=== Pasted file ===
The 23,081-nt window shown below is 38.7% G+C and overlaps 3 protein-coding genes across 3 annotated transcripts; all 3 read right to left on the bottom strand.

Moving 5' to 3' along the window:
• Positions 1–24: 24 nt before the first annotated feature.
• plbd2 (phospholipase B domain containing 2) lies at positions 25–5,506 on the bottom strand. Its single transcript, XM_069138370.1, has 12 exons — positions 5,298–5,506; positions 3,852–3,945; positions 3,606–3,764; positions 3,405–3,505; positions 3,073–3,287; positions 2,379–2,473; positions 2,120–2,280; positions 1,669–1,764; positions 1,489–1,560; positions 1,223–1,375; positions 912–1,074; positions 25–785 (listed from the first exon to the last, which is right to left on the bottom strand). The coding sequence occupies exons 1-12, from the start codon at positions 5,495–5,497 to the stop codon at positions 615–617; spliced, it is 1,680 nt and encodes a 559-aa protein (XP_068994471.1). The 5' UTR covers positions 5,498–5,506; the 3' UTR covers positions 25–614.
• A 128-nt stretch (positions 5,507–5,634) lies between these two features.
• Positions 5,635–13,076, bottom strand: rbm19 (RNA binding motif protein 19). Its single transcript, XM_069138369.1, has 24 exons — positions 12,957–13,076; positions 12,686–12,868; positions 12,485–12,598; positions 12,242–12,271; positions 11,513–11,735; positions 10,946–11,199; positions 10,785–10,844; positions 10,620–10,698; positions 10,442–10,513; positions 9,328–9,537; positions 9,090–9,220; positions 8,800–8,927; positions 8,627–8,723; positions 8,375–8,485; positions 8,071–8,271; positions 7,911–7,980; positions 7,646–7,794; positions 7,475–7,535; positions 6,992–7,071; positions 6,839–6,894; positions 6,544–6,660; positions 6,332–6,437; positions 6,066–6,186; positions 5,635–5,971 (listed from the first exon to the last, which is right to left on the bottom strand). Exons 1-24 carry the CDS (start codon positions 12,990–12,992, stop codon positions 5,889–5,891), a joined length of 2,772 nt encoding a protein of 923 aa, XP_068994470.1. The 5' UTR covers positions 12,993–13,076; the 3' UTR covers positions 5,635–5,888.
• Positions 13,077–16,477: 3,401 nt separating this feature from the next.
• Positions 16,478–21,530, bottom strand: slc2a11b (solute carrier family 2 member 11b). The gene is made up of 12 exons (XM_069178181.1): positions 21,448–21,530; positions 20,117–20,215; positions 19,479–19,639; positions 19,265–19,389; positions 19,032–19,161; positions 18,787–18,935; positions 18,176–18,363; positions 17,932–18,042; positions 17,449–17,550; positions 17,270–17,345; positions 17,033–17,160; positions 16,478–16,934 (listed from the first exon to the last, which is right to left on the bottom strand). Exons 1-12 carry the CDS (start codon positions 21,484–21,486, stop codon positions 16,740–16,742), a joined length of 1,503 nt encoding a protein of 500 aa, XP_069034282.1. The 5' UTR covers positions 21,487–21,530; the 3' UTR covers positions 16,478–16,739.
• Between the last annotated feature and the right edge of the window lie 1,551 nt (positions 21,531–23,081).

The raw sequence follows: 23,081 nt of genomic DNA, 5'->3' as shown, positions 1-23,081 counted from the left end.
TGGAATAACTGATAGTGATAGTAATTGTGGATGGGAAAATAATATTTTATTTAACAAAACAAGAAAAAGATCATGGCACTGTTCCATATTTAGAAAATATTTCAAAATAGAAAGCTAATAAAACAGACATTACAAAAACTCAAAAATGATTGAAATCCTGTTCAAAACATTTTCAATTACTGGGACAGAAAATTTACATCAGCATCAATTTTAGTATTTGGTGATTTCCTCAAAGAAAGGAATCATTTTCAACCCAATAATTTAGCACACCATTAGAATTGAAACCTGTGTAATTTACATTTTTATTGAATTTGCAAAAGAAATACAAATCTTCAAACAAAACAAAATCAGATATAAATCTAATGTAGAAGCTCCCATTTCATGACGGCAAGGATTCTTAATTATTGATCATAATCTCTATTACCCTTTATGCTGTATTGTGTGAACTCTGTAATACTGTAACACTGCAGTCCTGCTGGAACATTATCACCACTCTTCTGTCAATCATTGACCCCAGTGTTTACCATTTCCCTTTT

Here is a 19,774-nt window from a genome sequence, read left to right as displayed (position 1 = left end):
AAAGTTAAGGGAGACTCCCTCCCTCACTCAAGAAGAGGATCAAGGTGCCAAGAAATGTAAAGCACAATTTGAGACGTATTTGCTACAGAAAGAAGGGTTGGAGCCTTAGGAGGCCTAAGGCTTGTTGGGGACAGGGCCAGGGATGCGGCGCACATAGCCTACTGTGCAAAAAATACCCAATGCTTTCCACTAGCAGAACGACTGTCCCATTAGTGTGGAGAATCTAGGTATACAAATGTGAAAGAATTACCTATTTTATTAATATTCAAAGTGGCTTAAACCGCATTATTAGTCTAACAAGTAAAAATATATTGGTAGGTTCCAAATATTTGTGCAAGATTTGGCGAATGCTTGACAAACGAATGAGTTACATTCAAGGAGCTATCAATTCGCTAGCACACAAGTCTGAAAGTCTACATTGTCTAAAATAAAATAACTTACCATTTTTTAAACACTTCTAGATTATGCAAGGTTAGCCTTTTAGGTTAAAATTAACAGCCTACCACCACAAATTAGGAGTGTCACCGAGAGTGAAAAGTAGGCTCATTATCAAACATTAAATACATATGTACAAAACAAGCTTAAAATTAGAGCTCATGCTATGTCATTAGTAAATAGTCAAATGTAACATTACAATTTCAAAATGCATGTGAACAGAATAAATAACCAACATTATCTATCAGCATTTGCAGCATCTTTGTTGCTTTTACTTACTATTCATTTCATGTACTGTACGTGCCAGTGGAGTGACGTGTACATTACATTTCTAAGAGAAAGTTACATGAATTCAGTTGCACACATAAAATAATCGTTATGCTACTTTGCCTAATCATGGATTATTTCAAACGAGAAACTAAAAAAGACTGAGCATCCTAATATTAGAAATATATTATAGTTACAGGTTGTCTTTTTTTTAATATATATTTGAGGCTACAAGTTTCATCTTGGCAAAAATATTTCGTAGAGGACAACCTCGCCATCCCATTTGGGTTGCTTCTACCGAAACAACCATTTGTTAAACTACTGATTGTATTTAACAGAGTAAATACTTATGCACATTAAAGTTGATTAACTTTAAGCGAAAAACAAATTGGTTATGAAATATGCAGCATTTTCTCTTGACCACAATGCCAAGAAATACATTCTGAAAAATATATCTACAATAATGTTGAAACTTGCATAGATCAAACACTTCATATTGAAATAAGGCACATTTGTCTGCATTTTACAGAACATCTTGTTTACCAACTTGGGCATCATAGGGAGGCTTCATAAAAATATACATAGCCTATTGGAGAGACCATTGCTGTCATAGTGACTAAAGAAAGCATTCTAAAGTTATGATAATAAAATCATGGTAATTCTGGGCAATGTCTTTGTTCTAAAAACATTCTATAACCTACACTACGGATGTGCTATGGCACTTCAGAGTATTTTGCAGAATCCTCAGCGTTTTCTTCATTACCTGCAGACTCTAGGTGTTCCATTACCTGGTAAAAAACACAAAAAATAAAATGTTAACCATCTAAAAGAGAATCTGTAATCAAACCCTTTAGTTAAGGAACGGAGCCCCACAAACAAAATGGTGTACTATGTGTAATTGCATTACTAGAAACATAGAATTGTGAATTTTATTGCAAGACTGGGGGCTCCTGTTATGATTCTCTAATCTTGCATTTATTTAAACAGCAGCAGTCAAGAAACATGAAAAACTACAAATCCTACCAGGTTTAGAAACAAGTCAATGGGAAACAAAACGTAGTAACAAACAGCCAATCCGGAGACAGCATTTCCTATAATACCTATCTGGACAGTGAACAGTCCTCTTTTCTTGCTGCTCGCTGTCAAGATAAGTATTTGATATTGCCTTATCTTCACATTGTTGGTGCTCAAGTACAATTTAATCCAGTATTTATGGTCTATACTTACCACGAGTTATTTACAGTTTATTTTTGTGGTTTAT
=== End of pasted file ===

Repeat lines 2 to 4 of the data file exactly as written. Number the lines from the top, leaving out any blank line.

Moving 5' to 3' along the window:
• Positions 1–24: 24 nt before the first annotated feature.
• plbd2 (phospholipase B domain containing 2) lies at positions 25–5,506 on the bottom strand. Its single transcript, XM_069138370.1, has 12 exons — positions 5,298–5,506; positions 3,852–3,945; positions 3,606–3,764; positions 3,405–3,505; positions 3,073–3,287; positions 2,379–2,473; positions 2,120–2,280; positions 1,669–1,764; positions 1,489–1,560; positions 1,223–1,375; positions 912–1,074; positions 25–785 (listed from the first exon to the last, which is right to left on the bottom strand). The coding sequence occupies exons 1-12, from the start codon at positions 5,495–5,497 to the stop codon at positions 615–617; spliced, it is 1,680 nt and encodes a 559-aa protein (XP_068994471.1). The 5' UTR covers positions 5,498–5,506; the 3' UTR covers positions 25–614.